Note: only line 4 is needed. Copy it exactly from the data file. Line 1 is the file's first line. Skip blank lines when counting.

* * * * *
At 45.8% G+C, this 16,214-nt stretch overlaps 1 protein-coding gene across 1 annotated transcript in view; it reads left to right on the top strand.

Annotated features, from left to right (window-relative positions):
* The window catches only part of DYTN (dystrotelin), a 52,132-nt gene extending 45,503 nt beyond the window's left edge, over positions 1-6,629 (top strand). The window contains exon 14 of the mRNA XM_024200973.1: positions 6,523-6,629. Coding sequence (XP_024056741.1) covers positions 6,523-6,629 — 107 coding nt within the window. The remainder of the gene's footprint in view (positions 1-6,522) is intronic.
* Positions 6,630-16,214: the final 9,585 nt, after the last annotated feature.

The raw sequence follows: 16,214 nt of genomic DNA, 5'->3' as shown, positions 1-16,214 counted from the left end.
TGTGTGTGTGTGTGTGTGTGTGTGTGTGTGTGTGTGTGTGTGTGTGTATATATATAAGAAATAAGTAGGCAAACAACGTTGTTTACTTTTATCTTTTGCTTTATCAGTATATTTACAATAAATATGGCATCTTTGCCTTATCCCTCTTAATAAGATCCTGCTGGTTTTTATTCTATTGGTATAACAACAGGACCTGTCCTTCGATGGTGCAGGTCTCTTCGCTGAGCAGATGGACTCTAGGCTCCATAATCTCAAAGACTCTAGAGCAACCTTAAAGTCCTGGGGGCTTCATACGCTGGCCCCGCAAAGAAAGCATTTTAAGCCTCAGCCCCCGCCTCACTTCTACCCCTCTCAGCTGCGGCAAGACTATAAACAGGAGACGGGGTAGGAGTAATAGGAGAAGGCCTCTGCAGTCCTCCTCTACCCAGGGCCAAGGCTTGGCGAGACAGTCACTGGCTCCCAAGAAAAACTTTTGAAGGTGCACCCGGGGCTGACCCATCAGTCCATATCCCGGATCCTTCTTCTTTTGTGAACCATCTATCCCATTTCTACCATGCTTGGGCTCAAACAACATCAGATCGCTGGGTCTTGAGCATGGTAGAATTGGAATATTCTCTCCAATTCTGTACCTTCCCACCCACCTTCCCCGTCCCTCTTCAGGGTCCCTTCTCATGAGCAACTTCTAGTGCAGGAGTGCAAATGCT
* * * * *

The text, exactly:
* Positions 6,630-16,214: the final 9,585 nt, after the last annotated feature.